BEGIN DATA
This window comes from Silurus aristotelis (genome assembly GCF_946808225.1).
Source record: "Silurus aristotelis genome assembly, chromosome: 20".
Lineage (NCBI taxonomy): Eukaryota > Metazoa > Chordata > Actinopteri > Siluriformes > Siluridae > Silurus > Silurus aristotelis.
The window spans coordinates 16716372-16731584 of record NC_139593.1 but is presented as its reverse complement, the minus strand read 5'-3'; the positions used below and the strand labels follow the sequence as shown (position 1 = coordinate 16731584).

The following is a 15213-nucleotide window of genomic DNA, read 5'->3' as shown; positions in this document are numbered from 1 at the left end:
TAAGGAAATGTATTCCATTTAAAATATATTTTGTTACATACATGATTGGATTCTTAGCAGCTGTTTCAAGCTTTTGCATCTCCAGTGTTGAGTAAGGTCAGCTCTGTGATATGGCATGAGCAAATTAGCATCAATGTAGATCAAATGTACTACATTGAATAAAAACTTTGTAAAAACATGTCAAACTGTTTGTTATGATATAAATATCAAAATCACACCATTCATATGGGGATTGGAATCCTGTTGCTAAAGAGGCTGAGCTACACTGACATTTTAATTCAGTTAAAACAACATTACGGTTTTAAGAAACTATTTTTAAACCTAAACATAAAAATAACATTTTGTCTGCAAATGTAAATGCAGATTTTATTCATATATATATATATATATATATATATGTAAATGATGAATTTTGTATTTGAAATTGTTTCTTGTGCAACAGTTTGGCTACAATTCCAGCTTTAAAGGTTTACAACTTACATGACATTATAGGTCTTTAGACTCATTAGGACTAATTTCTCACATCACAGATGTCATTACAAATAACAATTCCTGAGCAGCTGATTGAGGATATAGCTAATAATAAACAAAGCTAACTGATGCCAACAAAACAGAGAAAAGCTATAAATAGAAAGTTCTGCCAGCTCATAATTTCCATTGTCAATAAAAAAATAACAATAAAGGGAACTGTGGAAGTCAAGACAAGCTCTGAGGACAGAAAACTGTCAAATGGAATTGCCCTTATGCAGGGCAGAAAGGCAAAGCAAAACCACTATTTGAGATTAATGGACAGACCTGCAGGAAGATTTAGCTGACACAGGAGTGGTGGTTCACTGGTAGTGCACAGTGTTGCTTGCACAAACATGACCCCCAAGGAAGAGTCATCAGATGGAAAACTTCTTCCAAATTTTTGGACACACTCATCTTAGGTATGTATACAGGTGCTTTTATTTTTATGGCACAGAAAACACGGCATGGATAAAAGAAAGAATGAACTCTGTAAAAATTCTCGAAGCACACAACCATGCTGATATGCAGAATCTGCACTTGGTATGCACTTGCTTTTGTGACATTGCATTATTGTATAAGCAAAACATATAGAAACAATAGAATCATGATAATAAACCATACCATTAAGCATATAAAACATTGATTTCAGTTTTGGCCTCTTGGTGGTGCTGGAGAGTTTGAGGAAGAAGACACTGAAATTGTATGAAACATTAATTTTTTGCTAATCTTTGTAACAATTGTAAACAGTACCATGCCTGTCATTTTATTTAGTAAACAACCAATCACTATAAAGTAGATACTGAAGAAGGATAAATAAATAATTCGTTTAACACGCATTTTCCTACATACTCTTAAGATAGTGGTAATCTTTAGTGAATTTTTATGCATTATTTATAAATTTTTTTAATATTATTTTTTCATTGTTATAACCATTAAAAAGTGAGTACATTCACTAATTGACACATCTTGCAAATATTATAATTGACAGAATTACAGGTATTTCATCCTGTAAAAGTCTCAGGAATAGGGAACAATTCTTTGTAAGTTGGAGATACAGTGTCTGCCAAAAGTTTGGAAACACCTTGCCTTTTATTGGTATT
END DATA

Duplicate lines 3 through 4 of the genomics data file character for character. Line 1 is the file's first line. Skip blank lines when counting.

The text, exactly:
Lineage (NCBI taxonomy): Eukaryota > Metazoa > Chordata > Actinopteri > Siluriformes > Siluridae > Silurus > Silurus aristotelis.
The window spans coordinates 16716372-16731584 of record NC_139593.1 but is presented as its reverse complement, the minus strand read 5'-3'; the positions used below and the strand labels follow the sequence as shown (position 1 = coordinate 16731584).